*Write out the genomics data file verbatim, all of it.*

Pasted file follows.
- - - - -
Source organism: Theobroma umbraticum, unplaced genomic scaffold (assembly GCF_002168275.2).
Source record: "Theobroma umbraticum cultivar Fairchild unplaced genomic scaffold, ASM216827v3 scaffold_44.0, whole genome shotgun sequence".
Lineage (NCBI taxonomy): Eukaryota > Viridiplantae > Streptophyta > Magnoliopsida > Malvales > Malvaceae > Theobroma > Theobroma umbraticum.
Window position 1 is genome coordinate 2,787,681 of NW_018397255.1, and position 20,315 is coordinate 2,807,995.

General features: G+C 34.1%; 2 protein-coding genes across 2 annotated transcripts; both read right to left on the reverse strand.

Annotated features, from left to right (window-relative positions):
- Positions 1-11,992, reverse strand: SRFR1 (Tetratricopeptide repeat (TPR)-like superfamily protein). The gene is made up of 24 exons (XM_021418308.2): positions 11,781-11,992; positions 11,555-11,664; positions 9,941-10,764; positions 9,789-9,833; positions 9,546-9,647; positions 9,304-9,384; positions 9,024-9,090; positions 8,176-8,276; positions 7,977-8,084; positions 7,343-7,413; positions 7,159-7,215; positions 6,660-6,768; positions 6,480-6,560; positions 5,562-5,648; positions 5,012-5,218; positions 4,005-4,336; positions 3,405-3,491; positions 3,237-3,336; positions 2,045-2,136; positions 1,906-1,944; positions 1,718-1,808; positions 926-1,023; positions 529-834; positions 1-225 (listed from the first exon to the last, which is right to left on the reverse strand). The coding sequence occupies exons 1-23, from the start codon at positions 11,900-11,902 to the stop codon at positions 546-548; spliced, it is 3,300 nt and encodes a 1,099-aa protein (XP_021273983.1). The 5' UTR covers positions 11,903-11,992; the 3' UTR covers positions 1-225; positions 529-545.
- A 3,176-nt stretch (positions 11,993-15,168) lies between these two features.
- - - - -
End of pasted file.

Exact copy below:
Source organism: Theobroma umbraticum, unplaced genomic scaffold (assembly GCF_002168275.2).
Source record: "Theobroma umbraticum cultivar Fairchild unplaced genomic scaffold, ASM216827v3 scaffold_44.0, whole genome shotgun sequence".
Lineage (NCBI taxonomy): Eukaryota > Viridiplantae > Streptophyta > Magnoliopsida > Malvales > Malvaceae > Theobroma > Theobroma umbraticum.
Window position 1 is genome coordinate 2,787,681 of NW_018397255.1, and position 20,315 is coordinate 2,807,995.

General features: G+C 34.1%; 2 protein-coding genes across 2 annotated transcripts; both read right to left on the reverse strand.

Annotated features, from left to right (window-relative positions):
- Positions 1-11,992, reverse strand: SRFR1 (Tetratricopeptide repeat (TPR)-like superfamily protein). The gene is made up of 24 exons (XM_021418308.2): positions 11,781-11,992; positions 11,555-11,664; positions 9,941-10,764; positions 9,789-9,833; positions 9,546-9,647; positions 9,304-9,384; positions 9,024-9,090; positions 8,176-8,276; positions 7,977-8,084; positions 7,343-7,413; positions 7,159-7,215; positions 6,660-6,768; positions 6,480-6,560; positions 5,562-5,648; positions 5,012-5,218; positions 4,005-4,336; positions 3,405-3,491; positions 3,237-3,336; positions 2,045-2,136; positions 1,906-1,944; positions 1,718-1,808; positions 926-1,023; positions 529-834; positions 1-225 (listed from the first exon to the last, which is right to left on the reverse strand). The coding sequence occupies exons 1-23, from the start codon at positions 11,900-11,902 to the stop codon at positions 546-548; spliced, it is 3,300 nt and encodes a 1,099-aa protein (XP_021273983.1). The 5' UTR covers positions 11,903-11,992; the 3' UTR covers positions 1-225; positions 529-545.
- A 3,176-nt stretch (positions 11,993-15,168) lies between these two features.